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By Rebecca Pilar Buckwalter Poza
Daily Kos Staff
The U.S. Attorney's Office for the Southern District of New York has just submitted a filing that eviscerates President Trump, legally speaking.
The USAO-SDNY's letter on Monday was a response to Trump's effort to back personal attorney Michael Cohen's desperate bid for a temporary restraining order. Both Cohen and Trump want to block federal investigators from reviewing the fruits of expansive searches executed against Cohen's offices, electronics, and hotel room last Monday. Judge Kimba Wood granted Trump's motion to join Cohen's suit against the United States as an "intervenor," or other party with interests involved, on Friday.
"The President's letter (the 'Letter') makes substantially the same arguments already made by Cohen, and does not -- and cannot -- justify the relief he seeks: namely, to block the government from carrying out a judicially-approved search, and for the President and his counsel to themselves act as a privilege screen for all materials lawfully seized by the government from Cohen's premises that 'relate [to the President] in any way.' Granting such relief would mark a serious departure from the accepted, normal practices of this District and erect an unprecedented and unwarranted obstacle to the government's ability to investigate attorneys for their own conduct, in this case or any other.
"[T]he Court should permit the USAO-SDNY to review the evidence lawfully seized pursuant to judicially-authorized search warrants, consistent with a rigorous Filter Team protocol that is common practice in this District."
USAO-SDNY then walks through a set of solid objections to Trump's efforts.
"First, despite the Court's invitation to the President to make 'any arguments that are different from those made by Mr. Cohen,' he has not done so. The closest the President comes to making a new argument is his assertion that the cases cited by the USAO-SDNY are distinguishable because none involves documents seized 'pursuant to a search of a lawyer's office [where] the privilege-holder objects to a taint team procedure.' That is an immaterial distinction."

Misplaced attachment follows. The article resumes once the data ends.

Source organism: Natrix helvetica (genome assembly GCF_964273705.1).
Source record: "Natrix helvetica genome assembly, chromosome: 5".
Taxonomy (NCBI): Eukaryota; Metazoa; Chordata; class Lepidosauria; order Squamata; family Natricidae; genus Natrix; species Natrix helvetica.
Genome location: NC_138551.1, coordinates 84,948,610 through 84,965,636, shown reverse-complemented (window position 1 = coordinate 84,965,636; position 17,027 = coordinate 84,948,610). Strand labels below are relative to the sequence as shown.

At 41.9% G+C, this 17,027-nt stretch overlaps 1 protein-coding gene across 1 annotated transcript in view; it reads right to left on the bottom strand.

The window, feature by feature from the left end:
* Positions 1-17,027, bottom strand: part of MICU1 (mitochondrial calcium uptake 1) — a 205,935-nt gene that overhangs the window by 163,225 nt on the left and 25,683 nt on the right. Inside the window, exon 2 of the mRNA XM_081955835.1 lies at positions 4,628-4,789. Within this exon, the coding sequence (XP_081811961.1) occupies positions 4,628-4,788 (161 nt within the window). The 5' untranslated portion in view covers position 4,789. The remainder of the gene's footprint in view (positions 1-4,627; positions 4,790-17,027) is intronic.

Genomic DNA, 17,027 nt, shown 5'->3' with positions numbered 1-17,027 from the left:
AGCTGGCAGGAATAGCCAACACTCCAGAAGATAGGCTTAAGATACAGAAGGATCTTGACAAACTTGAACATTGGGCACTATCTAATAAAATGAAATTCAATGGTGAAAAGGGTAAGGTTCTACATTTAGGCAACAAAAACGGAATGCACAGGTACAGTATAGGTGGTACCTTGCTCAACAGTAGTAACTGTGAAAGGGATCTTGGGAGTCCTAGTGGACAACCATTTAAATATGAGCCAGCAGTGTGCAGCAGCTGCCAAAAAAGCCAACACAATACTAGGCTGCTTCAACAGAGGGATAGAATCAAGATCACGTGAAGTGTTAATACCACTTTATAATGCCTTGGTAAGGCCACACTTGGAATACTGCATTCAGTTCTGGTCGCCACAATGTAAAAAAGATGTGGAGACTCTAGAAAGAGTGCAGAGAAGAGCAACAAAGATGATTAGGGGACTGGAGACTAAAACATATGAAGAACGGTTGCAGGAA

"Immaterial distinction" = fighting words.
"None of the cases cited by the President attaches any significance to whether it is the privilege-holder or his attorney asserting an objection. That is unsurprising, because, as the Court recognized at Friday's hearing, '[i]t appears to me that the [President's] interests are completely parallel with those of Mr. Cohen.' The President has offered no reason why that would be different here, where Cohen has asserted the privilege on his behalf."
The only thing Trump and Cohen don't agree on is Cohen's notion that a "special master," or single person, could be given the task of reviewing seized materials.
The USAO letter pointedly notes that Trump is arguing for a solution -- his lawyers get to review the documents before anyone else -- that doesn't exist in law or precedent.
[D]espite advancing the extreme position that he should review the lawfully-obtained files in the first instance, the President still cannot identify a single case in which a court has ordered such a remedy, and for good reason--the President's proposal would set a dangerous precedent.
As Michael Avenetti pointed out on Twitter, if that proposal seems familiar it could be because it's a throwback to the last time a president got in trouble over recordings. Avenetti, of course, is representing Stormy Daniels in her suit against Cohen to invalidate the non-disclosure agreement Cohen negotiated to prevent her from discussing her alleged affair with Trump.
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